Square peg

Peg

“The problem with pounding a square peg into a round hole is not that the hammering is hard work. It’s that you’re destroying the peg.”

Last year I decided to do something about my big pile of mental health problems, went to see a psychiatrist, and got a bit of a surprise when I found out that I have Asperger’s syndrome.
Well, that explains a lot…

My diagnosis took me on a bumpy journey of self discovery (and through a minor identity crisis), mostly through internet forums, where I’ve gotten to know a lot of people whose minds work similarly to mine. It’s very exciting to have found people that I can relate to.

One of those lovely people came up with the idea for this illustration.
Peg.jpg
Peg getting ready for a day in the human world

It is about how many square pegs (autistic people) spend a lot of energy trying to pass for round pegs (not autistic people), and it’s very damaging. You know, like how you pretend to be happy when you’re really depressed. The masking only makes it worse.
I’ve been masking a lot. Not good enough to hide the fact that I’m a total weirdo, but enough to not stand out too much and be able to make friends. Also enough to have me constantly exhausted and eventually depressed, and enough to go undiagnosed for so long.

I had no idea that the way I process information is different from the average person. I knew that I like to hide in small, dark spaces, but not that the reason for it is that my brain needs a break from light and sound sometimes.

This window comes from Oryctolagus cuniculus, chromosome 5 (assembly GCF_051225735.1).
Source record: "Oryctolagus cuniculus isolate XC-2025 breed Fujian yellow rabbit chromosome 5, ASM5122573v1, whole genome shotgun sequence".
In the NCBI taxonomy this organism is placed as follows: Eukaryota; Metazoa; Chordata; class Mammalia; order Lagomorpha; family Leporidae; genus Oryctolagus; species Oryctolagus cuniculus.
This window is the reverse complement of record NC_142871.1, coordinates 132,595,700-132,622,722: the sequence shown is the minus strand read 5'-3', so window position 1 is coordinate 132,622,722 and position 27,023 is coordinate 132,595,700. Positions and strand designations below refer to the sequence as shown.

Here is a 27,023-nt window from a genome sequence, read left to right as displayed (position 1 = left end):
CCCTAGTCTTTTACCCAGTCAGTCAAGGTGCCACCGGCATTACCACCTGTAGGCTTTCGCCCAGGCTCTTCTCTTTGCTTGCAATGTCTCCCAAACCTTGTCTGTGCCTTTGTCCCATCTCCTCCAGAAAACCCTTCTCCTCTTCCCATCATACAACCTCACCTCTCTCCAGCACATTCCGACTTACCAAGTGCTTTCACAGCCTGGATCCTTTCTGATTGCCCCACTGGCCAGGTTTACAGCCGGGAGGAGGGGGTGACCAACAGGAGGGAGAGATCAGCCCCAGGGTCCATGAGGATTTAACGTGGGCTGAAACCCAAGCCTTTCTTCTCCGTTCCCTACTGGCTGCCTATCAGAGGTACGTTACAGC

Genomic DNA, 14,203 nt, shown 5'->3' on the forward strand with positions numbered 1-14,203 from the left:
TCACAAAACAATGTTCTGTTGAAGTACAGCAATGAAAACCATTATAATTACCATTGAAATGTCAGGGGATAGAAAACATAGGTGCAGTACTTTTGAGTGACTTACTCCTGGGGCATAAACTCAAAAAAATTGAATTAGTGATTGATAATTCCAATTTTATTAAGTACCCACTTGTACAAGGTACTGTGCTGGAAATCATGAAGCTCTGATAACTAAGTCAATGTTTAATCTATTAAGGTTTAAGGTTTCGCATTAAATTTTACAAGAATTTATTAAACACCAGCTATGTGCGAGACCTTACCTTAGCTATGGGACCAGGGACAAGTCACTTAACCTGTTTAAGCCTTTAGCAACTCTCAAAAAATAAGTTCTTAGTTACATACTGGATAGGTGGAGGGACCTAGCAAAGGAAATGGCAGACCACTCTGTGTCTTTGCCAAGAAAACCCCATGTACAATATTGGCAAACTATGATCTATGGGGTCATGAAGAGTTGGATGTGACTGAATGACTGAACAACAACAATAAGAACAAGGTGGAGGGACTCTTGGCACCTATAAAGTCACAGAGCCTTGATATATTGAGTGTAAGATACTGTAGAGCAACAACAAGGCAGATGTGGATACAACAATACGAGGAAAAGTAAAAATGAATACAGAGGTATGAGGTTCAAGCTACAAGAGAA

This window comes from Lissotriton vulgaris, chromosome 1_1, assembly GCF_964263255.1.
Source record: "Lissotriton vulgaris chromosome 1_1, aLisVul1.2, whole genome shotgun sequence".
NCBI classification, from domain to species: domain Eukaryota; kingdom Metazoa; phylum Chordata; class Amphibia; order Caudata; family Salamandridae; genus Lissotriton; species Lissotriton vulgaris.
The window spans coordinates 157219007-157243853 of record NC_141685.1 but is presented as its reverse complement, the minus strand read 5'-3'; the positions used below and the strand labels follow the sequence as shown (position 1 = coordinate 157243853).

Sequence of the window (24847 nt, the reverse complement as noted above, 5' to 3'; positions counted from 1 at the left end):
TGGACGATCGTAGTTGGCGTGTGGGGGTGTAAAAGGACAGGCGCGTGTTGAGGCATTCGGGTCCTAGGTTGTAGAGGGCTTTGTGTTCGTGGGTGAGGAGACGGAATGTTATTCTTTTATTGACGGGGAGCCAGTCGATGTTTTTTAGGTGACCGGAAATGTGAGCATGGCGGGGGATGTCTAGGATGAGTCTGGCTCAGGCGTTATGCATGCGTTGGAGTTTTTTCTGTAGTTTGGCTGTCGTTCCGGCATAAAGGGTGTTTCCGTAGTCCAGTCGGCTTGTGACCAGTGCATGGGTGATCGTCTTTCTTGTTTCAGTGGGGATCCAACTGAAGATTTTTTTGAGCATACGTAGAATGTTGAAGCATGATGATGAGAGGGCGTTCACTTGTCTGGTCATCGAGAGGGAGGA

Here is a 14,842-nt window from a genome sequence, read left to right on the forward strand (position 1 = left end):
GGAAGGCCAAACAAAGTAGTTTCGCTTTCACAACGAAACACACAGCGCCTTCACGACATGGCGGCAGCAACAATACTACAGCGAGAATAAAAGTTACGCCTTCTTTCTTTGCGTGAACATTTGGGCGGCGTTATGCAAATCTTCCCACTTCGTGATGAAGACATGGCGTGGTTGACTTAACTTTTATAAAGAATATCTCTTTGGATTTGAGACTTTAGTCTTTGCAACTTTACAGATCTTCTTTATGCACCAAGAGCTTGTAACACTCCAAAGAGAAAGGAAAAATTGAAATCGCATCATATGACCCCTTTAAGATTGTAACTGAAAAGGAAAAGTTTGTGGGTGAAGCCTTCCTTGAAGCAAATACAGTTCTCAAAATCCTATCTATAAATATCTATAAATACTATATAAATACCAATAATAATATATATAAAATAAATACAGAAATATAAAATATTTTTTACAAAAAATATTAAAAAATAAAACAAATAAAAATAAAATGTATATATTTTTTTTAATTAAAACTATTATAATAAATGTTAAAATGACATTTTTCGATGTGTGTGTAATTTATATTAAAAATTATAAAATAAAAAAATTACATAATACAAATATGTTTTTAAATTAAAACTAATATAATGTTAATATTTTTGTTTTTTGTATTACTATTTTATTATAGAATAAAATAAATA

I just assumed that the way I experience the world is the same as everyone else. I thought that everyone else is also putting a lot of effort into controlling and adjusting their behaviour to fit their company.
I thought that I was somehow broken, because I had such a hard time getting through the day when everyone else seemed to be doing just fine. I thought that maybe they were just better than me at pretending.

TinyPeg
Square peg, sort of fitting in with the crowd.

Of course, this has nothing to do with my illustrations, which is what this site is for. But I am so grateful to all the blogs, books and articles by other autistic people who are brave enough to talk openly about it, and I wanted to make my own tiny contribution..
It is those people sharing their experiences that has helped me learn more about myself and come to terms with my own nature. And it’s just really nice to know that I’m not alone.
Thanks to them, I have quickly gained a lot of self awareness and self acceptance, and it is very liberating. I don’t feel as strong a need to hide my differences, and starting to recognize where my limits are and learning to live within them has already reduced my anxiety greatly.
Now I know that I’m not broken, just built a little differently. And it’s ok to hide in lockers, and obsess over fungi-facts, and jump around when I’m happy, and play with slime. Because it makes my day better.

Many thanks to the big flappy family <3
#ActuallyAutistic

3 thoughts on “Square peg

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